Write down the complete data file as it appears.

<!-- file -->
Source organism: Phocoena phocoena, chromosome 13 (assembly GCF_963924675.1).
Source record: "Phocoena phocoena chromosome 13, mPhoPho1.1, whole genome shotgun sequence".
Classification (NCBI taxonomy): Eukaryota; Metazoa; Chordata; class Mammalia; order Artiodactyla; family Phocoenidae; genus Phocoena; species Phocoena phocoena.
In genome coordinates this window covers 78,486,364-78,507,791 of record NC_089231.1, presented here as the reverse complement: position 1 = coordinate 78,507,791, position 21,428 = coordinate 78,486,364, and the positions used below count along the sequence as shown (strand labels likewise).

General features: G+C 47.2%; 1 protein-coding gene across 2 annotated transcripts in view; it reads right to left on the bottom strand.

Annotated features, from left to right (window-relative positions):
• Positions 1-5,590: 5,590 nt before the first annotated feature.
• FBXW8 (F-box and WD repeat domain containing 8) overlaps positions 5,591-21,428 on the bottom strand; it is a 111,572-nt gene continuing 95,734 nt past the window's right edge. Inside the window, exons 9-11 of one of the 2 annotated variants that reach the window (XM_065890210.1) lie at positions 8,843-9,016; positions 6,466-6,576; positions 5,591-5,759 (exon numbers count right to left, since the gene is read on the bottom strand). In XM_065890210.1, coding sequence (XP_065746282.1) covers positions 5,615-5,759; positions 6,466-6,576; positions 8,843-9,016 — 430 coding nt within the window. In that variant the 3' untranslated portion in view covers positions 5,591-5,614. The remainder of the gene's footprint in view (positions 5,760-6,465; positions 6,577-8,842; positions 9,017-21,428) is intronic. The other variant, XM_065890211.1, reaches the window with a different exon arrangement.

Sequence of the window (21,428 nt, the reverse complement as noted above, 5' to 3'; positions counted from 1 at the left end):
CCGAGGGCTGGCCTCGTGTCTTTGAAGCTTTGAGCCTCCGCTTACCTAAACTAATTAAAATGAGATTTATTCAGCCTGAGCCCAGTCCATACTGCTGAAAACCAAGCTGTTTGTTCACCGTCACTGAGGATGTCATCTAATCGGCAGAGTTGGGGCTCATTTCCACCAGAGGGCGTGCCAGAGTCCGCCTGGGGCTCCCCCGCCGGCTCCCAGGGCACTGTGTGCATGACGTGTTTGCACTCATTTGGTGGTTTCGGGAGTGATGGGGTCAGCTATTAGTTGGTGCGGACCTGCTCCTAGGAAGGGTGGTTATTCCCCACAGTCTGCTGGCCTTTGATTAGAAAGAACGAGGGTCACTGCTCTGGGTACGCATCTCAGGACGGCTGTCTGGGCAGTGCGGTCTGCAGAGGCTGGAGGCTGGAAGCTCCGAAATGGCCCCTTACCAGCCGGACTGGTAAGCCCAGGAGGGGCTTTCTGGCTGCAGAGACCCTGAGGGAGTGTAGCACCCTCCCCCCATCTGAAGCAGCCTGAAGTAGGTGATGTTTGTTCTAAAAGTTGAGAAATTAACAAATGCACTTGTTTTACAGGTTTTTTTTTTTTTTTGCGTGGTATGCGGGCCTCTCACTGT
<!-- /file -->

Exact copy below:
Source organism: Phocoena phocoena, chromosome 13 (assembly GCF_963924675.1).
Source record: "Phocoena phocoena chromosome 13, mPhoPho1.1, whole genome shotgun sequence".
Classification (NCBI taxonomy): Eukaryota; Metazoa; Chordata; class Mammalia; order Artiodactyla; family Phocoenidae; genus Phocoena; species Phocoena phocoena.
In genome coordinates this window covers 78,486,364-78,507,791 of record NC_089231.1, presented here as the reverse complement: position 1 = coordinate 78,507,791, position 21,428 = coordinate 78,486,364, and the positions used below count along the sequence as shown (strand labels likewise).

General features: G+C 47.2%; 1 protein-coding gene across 2 annotated transcripts in view; it reads right to left on the bottom strand.

Annotated features, from left to right (window-relative positions):
• Positions 1-5,590: 5,590 nt before the first annotated feature.
• FBXW8 (F-box and WD repeat domain containing 8) overlaps positions 5,591-21,428 on the bottom strand; it is a 111,572-nt gene continuing 95,734 nt past the window's right edge. Inside the window, exons 9-11 of one of the 2 annotated variants that reach the window (XM_065890210.1) lie at positions 8,843-9,016; positions 6,466-6,576; positions 5,591-5,759 (exon numbers count right to left, since the gene is read on the bottom strand). In XM_065890210.1, coding sequence (XP_065746282.1) covers positions 5,615-5,759; positions 6,466-6,576; positions 8,843-9,016 — 430 coding nt within the window. In that variant the 3' untranslated portion in view covers positions 5,591-5,614. The remainder of the gene's footprint in view (positions 5,760-6,465; positions 6,577-8,842; positions 9,017-21,428) is intronic. The other variant, XM_065890211.1, reaches the window with a different exon arrangement.

Sequence of the window (21,428 nt, the reverse complement as noted above, 5' to 3'; positions counted from 1 at the left end):
CCGAGGGCTGGCCTCGTGTCTTTGAAGCTTTGAGCCTCCGCTTACCTAAACTAATTAAAATGAGATTTATTCAGCCTGAGCCCAGTCCATACTGCTGAAAACCAAGCTGTTTGTTCACCGTCACTGAGGATGTCATCTAATCGGCAGAGTTGGGGCTCATTTCCACCAGAGGGCGTGCCAGAGTCCGCCTGGGGCTCCCCCGCCGGCTCCCAGGGCACTGTGTGCATGACGTGTTTGCACTCATTTGGTGGTTTCGGGAGTGATGGGGTCAGCTATTAGTTGGTGCGGACCTGCTCCTAGGAAGGGTGGTTATTCCCCACAGTCTGCTGGCCTTTGATTAGAAAGAACGAGGGTCACTGCTCTGGGTACGCATCTCAGGACGGCTGTCTGGGCAGTGCGGTCTGCAGAGGCTGGAGGCTGGAAGCTCCGAAATGGCCCCTTACCAGCCGGACTGGTAAGCCCAGGAGGGGCTTTCTGGCTGCAGAGACCCTGAGGGAGTGTAGCACCCTCCCCCCATCTGAAGCAGCCTGAAGTAGGTGATGTTTGTTCTAAAAGTTGAGAAATTAACAAATGCACTTGTTTTACAGGTTTTTTTTTTTTTTTGCGTGGTATGCGGGCCTCTCACTGT